In particular, Livn's research first identifies that value-based differentiation within each niche is the key to tour operators commanding a premium price for their products. Further, Livn's research across how tour operators market their products (via searchable product title and description texts) shows that there is a huge competition for customer attention for certain 'busy' keywords, and that there are 100 or so words that they should avoid using in order to avoid unnecessary competition for search rankings.
This is encouraging news for tour operators and distributors of T&A. While substantial challenges in the market still exist, as was discovered by Britain’s Thomas Cook in recent weeks, the world is covered by a strong network of independent tour operators ready to service end-customers. For them, Livn's insights demonstrate that there in most cases exist strong opportunities to grow their business further by taking a value-driven 'niche within a niche' approach to product differentiation, and a data-driven 'avoid the jargon' approach to keyword marketing. If done well, it is possible to both command a premium price and to stand out from the competition on search engine result pages.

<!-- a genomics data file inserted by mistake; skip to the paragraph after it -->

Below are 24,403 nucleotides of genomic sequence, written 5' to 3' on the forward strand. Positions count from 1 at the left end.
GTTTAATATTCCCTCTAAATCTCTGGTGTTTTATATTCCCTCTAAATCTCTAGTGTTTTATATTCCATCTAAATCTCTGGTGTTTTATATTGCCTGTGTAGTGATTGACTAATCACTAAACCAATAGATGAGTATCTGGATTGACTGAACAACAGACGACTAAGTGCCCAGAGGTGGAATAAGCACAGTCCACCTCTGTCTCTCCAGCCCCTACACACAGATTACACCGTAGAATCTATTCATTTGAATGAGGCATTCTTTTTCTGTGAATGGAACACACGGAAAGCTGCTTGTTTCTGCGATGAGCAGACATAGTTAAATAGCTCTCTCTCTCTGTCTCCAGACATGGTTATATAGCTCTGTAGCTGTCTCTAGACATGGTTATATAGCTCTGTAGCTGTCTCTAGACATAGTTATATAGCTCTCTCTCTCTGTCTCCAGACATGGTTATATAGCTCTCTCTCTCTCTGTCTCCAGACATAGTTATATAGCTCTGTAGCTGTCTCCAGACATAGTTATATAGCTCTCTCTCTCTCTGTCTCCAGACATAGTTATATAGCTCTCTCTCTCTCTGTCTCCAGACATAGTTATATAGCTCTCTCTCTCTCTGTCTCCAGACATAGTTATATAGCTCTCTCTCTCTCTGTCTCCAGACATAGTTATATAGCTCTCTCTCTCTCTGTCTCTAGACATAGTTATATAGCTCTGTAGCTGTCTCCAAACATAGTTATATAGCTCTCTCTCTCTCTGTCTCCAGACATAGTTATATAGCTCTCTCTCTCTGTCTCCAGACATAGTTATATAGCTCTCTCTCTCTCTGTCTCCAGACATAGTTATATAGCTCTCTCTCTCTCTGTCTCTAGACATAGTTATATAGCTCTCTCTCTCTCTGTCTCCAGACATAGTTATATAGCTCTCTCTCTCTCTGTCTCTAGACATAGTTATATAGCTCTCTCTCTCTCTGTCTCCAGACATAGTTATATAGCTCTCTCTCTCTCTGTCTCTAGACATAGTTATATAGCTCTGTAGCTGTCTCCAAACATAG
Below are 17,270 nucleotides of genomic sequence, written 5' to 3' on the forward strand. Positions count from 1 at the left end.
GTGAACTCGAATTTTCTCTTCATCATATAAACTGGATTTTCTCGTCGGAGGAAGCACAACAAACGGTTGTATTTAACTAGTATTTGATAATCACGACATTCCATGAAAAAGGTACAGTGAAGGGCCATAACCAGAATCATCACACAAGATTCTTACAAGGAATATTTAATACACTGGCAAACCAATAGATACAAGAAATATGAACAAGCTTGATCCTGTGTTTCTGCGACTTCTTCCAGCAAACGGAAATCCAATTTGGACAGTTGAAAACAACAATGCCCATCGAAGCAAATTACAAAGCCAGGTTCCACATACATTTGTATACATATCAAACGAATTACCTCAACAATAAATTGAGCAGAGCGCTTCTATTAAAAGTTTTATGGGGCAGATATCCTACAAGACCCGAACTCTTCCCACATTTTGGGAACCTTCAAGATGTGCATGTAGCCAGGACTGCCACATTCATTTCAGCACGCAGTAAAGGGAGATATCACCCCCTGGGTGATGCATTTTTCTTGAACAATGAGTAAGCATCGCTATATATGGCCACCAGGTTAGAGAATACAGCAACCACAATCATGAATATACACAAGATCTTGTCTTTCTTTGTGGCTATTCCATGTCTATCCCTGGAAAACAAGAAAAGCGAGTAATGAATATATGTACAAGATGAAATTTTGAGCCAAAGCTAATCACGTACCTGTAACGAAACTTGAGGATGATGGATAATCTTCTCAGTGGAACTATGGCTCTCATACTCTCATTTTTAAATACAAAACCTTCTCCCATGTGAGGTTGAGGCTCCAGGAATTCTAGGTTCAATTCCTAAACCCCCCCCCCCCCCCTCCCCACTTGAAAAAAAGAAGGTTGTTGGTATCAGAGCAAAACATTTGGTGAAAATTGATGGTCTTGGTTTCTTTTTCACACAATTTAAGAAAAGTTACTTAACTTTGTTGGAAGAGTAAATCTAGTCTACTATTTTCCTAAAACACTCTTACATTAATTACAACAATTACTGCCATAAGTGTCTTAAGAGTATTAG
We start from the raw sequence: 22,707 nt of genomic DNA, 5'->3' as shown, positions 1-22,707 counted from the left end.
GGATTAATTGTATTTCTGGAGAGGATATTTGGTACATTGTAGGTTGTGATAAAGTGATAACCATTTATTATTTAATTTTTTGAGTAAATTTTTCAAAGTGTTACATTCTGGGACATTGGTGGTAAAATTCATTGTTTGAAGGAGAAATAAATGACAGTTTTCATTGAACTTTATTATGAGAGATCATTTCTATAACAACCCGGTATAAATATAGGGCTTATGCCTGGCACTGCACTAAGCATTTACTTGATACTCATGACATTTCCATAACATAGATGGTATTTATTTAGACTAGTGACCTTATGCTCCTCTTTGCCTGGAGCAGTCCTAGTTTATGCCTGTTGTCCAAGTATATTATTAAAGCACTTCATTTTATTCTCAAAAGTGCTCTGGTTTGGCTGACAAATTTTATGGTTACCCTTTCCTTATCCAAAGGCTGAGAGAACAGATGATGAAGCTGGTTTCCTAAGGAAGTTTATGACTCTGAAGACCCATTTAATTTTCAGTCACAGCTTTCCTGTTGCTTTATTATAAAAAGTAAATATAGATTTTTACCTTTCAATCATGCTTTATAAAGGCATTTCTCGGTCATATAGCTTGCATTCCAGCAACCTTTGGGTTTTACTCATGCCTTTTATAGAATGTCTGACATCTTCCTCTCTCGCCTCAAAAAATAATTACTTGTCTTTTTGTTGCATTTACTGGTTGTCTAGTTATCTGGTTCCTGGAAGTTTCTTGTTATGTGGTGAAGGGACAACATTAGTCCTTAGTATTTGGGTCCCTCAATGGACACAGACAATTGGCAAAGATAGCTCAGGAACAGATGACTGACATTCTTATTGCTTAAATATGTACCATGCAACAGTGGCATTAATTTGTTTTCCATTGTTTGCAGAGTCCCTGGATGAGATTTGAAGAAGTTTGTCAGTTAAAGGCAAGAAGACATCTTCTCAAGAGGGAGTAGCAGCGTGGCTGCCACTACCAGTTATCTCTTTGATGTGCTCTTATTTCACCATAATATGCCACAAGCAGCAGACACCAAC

Creating Authentic and Unique Products
Livn's insights found that among a sample of 3,800 T&A within its network in the company’s home country, Australia, most T&A products largely centered on the East Coast of Australia.
Differentiation is key and without this, it’s harder to charge a premium price. Taking surf lessons as an example, these can range from $32 to $260 depending on region. This shows that the local area has a direct impact on T&A sales, pricing, and experience. The scale in wine experiences, were found to be some of the most varied, spanning from $20 to $1,650.
Livn’s case study highlights the power of the unique offering and authenticity with the Bondi Walking Tour example. By taking a tour with a real ‘Bondi Lifeguard’, customers are treated to ‘behind the scenes’ tours of the beach seen in the TV show Bondi Rescue. For fans of the show, this is considered a luxury experience and for tour operators, this can command a premium compared to other offerings in the local area.